The gift from the Herbert H. and Grace A. Dow Foundation will support cardiovascular care and services on the health system's campus in Midland....
NYS Entity Status
NYS Filing Date
MARCH 05, 2014
NYS DOS ID#
NYS Entity Type
DOMESTIC NOT-FOR-PROFIT CORPORATION
2014 - CARING HEARTS COMMUNITY CENTER INC.
AROUND THE WEB
- MidMichigan Health Receives $8 Million for Heart and Vascular Center
By firstname.lastname@example.org (Kyoko Uchida) - Saturday Jun 24, 2017
- Food & Wine Magazine Will Leave New York for Alabama
By STEPHANIE STROM - Friday Jun 23, 2017
The move reflects a changing business in which traditional food magazines, and a Manhattan address, are less important.
- Stonewall Inn Project to Preserve Stories Behind a Gay Rights Monument
By SARAH MASLIN NIR - Saturday Jun 17, 2017
A $1 million grant will go toward conserving the oral histories of those who lived through the 1969 riots.
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- Trump administration pulls health law help in 18 cities
By CARLA K. JOHNSON, AP Medical Writer - Thursday Jul 20, 2017
CHICAGO (AP) — President Donald Trump's administration has ended Affordable Care Act contracts that brought assistance into libraries, businesses and urban neighborhoods in 18 cities, meaning shoppers on the insurance exchanges will have fewer places to turn for help signing up for coverage.[...] insurers and advocates are concerned that the administration could further destabilize the marketplaces where people shop for coverage by not promoting them or not enforcing the mandate compelling people to get coverage."There's a clear pattern of the administration trying to undermine and sabotage the Affordable Care Act," said Elizabeth Hagan, associate director of coverage initiatives for the liberal advocacy group Families USA.Two companies — McLean, Virginia-based Cognosante LLC and Falls Church, Virginia-based CSRA Inc. — will no longer help with the sign-ups following a decision by Centers for Medicare and Medicaid Services officials not to renew a final option year of the vendors' contracts.The insurance exchanges, accessed by customers through the federal HealthCare.gov or state-run sites, are a way for people to compare and shop for insurance coverage.The health law included grant money for community organizations to train people to help consumers apply for coverage, answer questions and explain differences between the insurance policies offered.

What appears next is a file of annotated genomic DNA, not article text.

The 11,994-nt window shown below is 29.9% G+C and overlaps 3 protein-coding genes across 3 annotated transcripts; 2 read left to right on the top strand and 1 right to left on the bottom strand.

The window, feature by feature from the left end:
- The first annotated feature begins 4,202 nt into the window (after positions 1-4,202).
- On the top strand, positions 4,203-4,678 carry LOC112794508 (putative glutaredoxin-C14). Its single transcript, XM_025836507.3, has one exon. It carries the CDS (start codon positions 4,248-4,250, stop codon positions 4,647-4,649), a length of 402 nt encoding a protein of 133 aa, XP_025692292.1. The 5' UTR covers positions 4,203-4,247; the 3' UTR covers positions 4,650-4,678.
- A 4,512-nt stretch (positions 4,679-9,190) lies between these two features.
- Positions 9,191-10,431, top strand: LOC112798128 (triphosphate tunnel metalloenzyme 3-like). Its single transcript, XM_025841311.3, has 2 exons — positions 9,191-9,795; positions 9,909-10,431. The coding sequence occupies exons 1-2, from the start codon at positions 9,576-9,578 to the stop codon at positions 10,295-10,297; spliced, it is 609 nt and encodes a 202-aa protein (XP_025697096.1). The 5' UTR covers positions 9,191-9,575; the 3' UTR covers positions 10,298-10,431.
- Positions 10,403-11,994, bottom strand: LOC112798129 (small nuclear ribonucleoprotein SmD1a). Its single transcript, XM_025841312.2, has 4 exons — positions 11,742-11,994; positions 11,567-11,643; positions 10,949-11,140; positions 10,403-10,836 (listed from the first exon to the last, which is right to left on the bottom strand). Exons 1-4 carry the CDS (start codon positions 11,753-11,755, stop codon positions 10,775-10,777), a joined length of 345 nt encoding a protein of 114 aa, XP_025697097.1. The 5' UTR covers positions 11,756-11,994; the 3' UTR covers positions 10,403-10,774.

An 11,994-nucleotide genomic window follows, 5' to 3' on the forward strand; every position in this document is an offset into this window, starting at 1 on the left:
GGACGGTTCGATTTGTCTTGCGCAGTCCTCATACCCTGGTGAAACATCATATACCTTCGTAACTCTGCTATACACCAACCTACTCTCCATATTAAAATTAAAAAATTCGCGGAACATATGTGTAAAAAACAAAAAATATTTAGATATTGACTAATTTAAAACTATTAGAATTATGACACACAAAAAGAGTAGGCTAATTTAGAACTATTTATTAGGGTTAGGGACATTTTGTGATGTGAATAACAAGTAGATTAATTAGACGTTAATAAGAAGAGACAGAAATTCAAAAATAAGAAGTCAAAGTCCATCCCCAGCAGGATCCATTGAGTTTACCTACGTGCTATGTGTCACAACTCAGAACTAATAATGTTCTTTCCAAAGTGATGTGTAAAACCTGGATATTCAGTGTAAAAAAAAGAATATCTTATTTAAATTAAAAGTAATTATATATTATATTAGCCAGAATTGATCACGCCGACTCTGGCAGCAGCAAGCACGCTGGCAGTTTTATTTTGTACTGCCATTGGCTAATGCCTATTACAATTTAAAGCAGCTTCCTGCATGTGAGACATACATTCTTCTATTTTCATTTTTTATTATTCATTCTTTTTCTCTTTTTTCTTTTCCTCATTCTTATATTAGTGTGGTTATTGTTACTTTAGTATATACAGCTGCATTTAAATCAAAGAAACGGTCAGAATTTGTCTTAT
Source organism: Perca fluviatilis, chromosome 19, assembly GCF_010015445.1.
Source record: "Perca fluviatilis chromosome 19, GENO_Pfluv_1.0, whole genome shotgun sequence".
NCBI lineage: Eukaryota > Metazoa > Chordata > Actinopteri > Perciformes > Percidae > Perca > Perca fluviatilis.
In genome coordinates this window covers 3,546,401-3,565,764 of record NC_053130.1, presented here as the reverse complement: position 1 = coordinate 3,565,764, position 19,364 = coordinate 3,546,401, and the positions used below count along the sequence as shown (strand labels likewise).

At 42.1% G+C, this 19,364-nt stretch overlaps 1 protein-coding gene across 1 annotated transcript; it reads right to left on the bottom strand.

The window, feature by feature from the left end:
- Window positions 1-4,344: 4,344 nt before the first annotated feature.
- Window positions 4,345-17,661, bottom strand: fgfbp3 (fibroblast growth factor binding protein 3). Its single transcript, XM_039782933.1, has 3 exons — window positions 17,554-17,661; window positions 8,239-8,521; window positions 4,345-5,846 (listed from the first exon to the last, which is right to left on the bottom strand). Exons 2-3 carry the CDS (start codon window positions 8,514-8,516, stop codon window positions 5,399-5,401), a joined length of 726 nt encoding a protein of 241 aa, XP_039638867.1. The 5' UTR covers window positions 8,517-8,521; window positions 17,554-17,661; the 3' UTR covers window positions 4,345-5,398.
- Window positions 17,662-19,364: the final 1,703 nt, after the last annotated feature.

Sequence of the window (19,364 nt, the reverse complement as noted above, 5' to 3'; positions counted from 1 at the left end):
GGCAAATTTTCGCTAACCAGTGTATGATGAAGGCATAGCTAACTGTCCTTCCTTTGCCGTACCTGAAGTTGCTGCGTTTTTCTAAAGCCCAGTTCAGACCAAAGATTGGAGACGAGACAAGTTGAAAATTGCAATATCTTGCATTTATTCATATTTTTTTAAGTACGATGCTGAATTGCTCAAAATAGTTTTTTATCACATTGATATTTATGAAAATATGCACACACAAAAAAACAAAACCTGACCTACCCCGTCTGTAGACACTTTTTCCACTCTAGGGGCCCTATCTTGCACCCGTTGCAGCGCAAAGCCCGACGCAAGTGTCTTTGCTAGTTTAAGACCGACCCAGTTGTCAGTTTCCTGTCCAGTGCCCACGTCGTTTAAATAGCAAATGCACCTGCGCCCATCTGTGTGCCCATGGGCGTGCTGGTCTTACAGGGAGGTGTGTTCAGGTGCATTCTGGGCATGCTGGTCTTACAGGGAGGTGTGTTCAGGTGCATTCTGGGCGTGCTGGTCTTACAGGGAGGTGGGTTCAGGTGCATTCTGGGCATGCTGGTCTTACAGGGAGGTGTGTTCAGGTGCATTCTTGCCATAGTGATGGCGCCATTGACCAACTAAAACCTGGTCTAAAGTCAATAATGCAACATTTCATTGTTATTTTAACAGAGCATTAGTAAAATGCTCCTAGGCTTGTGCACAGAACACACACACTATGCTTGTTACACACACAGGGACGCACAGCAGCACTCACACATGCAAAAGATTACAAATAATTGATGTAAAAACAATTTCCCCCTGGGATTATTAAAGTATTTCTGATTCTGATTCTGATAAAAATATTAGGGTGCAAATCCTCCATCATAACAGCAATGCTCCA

- How severe, ongoing stress can affect a child's brain
By LINDSEY TANNER, AP Medical Writer - Wednesday Jul 12, 2017
ASHEVILLE, N.C. (AP) — A quiet, unsmiling little girl with big brown eyes crawls inside a carpeted cubicle, hugs a stuffed teddy bear tight, and turns her head away from the noisy classroom."The damage that happens to kids from the infectious disease of toxic stress is as severe as the damage from meningitis or polio or pertussis," says Dr. Tina Hahn, a pediatrician in rural Caro, Michigan.Mounting research on potential biological dangers of toxic stress is prompting a new public health approach to identifying and treating the effects of poverty, neglect, abuse and other adversity.While some in the medical community dispute that research, pediatricians, mental health specialists, educators and community leaders are increasingly adopting what is called "trauma-informed" care.The approach starts with the premise that extreme stress or trauma can cause brain changes that may interfere with learning, explain troubling behavior, and endanger health.Many preschoolers who mental health specialist Laura Martin works with at the Verner Center have been in and out of foster homes or they live with parents struggling to make ends meet or dealing with drug and alcohol problems, depression or domestic violence.[...] at school, square cards taped at kids' eye level remind them in words and pictures that lunch is followed by quiet time, then a snack, then hand-washing and a nap.Under normal stress situations — for a young child that could be getting a shot or hearing a loud thunderstorm — the stress response kicks in, briefly raising heart rate and levels of cortisol and other stress hormones.PTSD is a distinct mental condition that can result from an extremely traumatic event, including combat, violence or sexual abuse.The American Academy of Pediatrics supports the theory and in 2012 issued recommendations urging pediatricians to educate parents and the public about the long-term consequences of toxic stress and to push for new policies and treatments to prevent it or reduce its effects.Harvard's Nelson works with a research network based at Harvard's Center on the Developing Child that is seeking to find telltale biomarkers in kids who are affected — in saliva, blood or hair —that could perhaps be targets for drugs or other treatment to prevent or reduce stress-related damage.